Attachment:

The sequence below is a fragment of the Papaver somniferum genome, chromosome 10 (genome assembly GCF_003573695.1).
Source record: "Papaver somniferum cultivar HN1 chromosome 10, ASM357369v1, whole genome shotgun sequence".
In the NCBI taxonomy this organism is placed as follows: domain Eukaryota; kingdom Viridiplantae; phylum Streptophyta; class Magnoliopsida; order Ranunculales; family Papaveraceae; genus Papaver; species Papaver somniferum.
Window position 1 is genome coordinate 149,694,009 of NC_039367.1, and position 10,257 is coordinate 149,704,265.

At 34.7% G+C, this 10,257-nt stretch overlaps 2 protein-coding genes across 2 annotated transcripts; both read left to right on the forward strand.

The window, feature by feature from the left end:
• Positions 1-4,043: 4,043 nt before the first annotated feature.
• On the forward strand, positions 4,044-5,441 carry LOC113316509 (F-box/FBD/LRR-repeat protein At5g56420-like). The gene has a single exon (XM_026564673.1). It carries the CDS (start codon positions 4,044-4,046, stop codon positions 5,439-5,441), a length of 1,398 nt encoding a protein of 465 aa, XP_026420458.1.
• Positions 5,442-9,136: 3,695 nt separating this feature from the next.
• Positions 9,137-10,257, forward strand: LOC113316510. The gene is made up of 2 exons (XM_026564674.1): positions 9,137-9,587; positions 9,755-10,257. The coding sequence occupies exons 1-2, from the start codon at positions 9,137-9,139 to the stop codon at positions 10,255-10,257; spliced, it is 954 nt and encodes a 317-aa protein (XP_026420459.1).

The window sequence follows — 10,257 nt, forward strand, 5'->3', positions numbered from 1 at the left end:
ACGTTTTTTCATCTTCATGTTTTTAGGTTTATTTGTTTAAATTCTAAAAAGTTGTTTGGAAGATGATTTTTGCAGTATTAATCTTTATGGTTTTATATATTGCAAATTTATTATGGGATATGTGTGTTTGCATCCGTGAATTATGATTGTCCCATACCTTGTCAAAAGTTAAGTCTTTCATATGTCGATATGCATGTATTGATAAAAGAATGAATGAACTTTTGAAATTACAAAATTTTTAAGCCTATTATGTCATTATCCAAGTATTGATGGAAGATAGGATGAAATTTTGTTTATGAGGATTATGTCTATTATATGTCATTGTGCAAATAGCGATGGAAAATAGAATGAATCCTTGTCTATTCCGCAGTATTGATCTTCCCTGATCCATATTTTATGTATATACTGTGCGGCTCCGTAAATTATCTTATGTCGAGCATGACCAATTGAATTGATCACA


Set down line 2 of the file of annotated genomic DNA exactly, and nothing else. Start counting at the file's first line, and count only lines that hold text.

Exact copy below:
Source record: "Papaver somniferum cultivar HN1 chromosome 10, ASM357369v1, whole genome shotgun sequence".